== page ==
Sex, drugs and alcohol were just some of the topics discussed.
The summit was a continuation from March when adults had their chance to weigh in.
All of it stems from a survey about teenagers. Durham County government joined with DPS last year and polled nearly 900 middle and high school students about violence, drugs, mental health, sex and obesity.
"The fact that our youth aren't leading a healthy lifestyle," said Ellen Reckhow with Durham County Commissioners.
At the youth summit, students from area high schools got a chance to weigh in on the subject.
"Gangs take a lot of our brothers, comes from the home. I was never brought up like that," said Ellis Monroe a junior at Riverside High School.
Nearly 45 percent of the students surveyed have said they already have engaged in sex. Eyewitness News sat down with a group of tenth grade students to see what they thought about the findings.
''It's not everybody; I just want everyone to know we're not doing it. They're not teaching abstinence," said Keia Faison, a sophomore at Riverside High School.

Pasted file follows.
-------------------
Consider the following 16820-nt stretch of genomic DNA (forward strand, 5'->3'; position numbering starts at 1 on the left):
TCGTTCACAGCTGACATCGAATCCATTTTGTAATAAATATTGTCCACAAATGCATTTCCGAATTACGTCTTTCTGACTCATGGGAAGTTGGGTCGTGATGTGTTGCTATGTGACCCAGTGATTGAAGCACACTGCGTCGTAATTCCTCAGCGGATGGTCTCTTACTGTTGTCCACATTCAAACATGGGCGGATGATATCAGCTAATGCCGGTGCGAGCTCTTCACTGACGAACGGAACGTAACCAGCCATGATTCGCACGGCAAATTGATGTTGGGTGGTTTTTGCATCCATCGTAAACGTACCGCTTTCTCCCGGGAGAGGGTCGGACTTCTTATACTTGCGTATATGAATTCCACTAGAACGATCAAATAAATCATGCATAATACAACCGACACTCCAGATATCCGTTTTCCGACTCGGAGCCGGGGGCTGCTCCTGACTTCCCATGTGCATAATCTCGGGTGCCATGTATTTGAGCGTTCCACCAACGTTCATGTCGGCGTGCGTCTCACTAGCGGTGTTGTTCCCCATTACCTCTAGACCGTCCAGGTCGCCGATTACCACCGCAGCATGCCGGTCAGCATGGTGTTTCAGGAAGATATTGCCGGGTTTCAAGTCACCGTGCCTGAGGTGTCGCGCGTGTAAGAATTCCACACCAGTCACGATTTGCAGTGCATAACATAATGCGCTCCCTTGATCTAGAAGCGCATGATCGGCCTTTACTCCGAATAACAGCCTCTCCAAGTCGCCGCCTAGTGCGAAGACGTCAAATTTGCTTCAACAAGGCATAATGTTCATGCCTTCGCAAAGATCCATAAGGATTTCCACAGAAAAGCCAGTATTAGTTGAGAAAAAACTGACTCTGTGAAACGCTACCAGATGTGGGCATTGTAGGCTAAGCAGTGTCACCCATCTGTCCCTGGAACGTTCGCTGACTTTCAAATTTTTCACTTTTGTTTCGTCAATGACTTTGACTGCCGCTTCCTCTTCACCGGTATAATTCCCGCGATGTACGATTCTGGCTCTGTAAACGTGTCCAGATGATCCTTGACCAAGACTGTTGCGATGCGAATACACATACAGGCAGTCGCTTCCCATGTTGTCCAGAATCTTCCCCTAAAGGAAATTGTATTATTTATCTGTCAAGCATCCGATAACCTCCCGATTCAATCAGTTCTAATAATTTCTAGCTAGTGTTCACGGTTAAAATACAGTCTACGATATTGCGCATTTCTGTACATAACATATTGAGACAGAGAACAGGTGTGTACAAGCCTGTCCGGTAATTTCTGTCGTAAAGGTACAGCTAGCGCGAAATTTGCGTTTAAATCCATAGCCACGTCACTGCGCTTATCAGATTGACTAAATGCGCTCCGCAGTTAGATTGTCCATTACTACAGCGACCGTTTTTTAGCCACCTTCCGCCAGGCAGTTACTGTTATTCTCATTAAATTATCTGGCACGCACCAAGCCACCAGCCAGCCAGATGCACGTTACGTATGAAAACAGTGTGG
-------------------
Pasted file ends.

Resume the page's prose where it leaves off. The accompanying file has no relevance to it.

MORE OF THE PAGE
The survey also found 35 percent of high school students used marijuana and 30 percent of middle school students admitted to drinking alcohol.
Students had a chance to break out into groups, where they could say whatever was on their mind.
And if they felt they could not say it aloud, they wrote it on a sheet of paper --called trash talk-- and threw it in the trash. Later the group would take it out and use it for the group discussion.
Students hope leaders will take their discussion seriously. Leaders say they plan to take the information and find solutions.